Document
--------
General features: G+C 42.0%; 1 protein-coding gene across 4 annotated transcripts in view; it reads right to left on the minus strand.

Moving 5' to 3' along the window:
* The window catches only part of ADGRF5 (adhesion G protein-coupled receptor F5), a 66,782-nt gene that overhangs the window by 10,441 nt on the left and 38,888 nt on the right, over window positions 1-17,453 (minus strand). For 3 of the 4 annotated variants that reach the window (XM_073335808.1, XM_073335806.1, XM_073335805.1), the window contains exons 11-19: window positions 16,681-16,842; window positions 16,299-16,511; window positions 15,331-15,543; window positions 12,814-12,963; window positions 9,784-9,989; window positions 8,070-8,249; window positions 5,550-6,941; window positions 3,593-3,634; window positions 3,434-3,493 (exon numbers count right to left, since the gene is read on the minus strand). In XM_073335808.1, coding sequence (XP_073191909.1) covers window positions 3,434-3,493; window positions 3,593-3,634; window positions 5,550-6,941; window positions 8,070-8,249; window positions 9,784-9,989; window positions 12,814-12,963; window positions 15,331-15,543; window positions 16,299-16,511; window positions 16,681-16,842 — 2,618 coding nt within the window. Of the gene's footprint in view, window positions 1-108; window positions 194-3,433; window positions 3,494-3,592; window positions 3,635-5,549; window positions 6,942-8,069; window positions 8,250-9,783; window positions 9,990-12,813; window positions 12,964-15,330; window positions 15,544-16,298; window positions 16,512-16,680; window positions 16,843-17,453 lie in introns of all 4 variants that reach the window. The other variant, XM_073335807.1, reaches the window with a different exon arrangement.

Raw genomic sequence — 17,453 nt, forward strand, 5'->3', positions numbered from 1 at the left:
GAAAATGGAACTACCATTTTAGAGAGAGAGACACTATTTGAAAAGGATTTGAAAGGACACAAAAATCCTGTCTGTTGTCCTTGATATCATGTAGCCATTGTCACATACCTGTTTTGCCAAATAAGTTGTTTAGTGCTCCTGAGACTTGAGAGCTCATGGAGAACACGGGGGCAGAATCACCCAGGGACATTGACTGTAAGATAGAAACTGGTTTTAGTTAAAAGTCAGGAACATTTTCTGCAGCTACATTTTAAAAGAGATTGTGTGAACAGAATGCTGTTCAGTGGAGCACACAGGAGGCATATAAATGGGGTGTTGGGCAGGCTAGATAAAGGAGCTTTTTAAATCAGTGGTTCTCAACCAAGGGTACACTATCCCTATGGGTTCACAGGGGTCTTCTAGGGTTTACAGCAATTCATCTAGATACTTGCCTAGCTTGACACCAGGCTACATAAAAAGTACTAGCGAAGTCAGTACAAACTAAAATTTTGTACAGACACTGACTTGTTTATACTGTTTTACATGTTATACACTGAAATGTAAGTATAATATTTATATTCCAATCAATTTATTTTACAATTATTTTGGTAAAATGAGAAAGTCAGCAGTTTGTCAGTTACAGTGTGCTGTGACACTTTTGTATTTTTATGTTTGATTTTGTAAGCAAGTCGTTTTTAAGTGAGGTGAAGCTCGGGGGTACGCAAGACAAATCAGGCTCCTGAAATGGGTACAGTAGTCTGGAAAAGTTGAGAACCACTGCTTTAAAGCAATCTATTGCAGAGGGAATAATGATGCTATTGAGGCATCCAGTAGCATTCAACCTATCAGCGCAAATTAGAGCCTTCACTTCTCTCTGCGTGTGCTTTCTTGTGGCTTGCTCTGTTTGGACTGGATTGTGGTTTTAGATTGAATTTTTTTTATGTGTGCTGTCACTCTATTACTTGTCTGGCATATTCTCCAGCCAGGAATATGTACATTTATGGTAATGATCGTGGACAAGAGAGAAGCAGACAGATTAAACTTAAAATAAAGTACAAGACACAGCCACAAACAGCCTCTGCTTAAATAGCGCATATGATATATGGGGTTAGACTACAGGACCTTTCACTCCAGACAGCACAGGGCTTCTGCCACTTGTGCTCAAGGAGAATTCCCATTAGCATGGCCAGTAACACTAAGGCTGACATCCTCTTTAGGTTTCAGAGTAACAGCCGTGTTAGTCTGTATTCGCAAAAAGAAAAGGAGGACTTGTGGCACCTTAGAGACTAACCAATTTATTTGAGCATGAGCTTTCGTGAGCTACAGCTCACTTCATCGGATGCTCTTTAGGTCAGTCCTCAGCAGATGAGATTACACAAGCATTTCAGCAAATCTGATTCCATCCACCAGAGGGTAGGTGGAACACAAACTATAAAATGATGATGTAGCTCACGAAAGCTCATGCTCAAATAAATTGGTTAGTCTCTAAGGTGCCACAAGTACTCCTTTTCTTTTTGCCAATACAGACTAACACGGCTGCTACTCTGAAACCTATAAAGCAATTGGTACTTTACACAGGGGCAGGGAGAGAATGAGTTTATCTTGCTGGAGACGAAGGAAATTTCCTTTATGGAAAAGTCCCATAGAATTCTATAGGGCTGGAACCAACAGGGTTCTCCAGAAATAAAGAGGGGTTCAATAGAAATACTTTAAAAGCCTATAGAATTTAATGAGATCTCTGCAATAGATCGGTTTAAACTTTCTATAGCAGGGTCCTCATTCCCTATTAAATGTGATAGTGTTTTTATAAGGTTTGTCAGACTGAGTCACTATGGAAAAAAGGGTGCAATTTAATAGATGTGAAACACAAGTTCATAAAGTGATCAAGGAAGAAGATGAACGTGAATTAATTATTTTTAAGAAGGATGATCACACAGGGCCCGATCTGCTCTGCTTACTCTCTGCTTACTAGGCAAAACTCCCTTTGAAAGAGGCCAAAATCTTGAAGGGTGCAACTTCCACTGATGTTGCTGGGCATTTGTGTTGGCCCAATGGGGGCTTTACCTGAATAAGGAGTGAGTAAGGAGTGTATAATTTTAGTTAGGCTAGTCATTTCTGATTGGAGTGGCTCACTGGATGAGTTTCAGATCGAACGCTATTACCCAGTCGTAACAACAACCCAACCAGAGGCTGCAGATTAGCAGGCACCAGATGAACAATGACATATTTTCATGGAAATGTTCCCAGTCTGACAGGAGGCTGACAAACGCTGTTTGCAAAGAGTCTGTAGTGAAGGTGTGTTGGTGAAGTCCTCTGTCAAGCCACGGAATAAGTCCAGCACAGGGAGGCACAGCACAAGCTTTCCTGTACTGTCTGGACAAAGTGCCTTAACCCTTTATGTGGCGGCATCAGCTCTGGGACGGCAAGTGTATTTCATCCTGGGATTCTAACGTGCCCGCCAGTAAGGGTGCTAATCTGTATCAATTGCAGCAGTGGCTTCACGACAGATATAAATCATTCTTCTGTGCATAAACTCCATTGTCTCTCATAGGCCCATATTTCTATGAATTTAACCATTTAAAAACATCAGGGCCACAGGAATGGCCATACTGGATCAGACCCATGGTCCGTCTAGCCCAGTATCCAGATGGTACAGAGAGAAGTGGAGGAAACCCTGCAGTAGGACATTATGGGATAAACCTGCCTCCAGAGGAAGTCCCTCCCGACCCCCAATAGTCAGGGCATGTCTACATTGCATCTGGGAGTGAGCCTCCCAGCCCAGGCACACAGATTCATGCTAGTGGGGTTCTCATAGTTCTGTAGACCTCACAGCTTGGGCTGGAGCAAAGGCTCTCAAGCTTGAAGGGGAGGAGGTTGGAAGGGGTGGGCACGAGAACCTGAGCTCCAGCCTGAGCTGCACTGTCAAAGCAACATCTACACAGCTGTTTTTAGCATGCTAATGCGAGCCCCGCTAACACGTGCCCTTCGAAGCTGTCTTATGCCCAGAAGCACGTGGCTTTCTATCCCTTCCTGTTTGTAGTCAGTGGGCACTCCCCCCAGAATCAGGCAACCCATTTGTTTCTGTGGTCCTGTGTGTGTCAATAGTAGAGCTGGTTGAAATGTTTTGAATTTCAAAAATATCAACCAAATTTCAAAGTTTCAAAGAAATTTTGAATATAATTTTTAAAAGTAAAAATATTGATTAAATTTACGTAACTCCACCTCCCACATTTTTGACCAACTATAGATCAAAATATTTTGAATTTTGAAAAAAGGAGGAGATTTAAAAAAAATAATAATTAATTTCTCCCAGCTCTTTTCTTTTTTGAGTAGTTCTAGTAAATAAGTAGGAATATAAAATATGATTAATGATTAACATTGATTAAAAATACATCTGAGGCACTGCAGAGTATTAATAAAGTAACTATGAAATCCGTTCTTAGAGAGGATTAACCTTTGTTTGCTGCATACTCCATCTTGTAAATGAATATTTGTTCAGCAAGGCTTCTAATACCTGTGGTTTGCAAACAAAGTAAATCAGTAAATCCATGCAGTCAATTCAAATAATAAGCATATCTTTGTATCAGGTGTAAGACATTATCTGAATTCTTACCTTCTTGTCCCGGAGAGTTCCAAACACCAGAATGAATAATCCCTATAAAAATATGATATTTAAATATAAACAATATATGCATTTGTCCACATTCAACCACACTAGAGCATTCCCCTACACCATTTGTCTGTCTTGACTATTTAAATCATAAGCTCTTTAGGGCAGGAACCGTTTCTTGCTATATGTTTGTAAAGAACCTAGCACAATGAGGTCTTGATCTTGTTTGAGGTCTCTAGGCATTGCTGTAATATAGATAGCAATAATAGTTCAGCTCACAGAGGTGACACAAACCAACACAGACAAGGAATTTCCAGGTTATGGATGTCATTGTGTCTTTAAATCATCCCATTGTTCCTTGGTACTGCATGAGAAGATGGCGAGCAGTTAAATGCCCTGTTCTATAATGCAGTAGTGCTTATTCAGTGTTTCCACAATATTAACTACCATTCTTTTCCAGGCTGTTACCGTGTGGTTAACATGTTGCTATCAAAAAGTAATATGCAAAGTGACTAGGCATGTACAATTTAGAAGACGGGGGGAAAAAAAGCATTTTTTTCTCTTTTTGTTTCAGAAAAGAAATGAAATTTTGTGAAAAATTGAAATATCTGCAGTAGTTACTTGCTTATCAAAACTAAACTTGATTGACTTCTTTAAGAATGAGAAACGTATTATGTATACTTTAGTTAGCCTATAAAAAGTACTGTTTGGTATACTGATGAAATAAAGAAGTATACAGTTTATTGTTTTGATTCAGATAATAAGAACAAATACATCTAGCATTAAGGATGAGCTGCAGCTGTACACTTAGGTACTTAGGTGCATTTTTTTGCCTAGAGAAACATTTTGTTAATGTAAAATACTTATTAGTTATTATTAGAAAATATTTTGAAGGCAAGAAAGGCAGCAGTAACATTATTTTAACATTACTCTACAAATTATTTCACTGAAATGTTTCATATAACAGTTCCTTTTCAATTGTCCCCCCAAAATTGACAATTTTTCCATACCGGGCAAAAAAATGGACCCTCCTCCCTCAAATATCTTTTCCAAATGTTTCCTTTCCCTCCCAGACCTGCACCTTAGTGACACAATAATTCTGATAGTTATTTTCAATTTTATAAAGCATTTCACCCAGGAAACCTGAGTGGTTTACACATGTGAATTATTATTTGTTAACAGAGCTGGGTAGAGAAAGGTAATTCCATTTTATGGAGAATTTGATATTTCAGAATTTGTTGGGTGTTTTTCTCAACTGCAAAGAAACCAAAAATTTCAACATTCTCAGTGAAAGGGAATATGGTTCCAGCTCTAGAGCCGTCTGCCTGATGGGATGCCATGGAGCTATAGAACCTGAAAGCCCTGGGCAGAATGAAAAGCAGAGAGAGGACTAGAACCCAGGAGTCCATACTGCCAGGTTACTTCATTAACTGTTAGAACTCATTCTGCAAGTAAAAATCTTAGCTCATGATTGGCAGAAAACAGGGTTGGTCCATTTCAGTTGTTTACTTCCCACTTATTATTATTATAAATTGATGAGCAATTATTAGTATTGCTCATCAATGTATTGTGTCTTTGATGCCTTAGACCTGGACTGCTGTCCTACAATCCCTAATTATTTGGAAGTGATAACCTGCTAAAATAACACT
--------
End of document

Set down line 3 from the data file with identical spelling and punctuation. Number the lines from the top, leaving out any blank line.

* The window catches only part of ADGRF5 (adhesion G protein-coupled receptor F5), a 66,782-nt gene that overhangs the window by 10,441 nt on the left and 38,888 nt on the right, over window positions 1-17,453 (minus strand). For 3 of the 4 annotated variants that reach the window (XM_073335808.1, XM_073335806.1, XM_073335805.1), the window contains exons 11-19: window positions 16,681-16,842; window positions 16,299-16,511; window positions 15,331-15,543; window positions 12,814-12,963; window positions 9,784-9,989; window positions 8,070-8,249; window positions 5,550-6,941; window positions 3,593-3,634; window positions 3,434-3,493 (exon numbers count right to left, since the gene is read on the minus strand). In XM_073335808.1, coding sequence (XP_073191909.1) covers window positions 3,434-3,493; window positions 3,593-3,634; window positions 5,550-6,941; window positions 8,070-8,249; window positions 9,784-9,989; window positions 12,814-12,963; window positions 15,331-15,543; window positions 16,299-16,511; window positions 16,681-16,842 — 2,618 coding nt within the window. Of the gene's footprint in view, window positions 1-108; window positions 194-3,433; window positions 3,494-3,592; window positions 3,635-5,549; window positions 6,942-8,069; window positions 8,250-9,783; window positions 9,990-12,813; window positions 12,964-15,330; window positions 15,544-16,298; window positions 16,512-16,680; window positions 16,843-17,453 lie in introns of all 4 variants that reach the window. The other variant, XM_073335807.1, reaches the window with a different exon arrangement.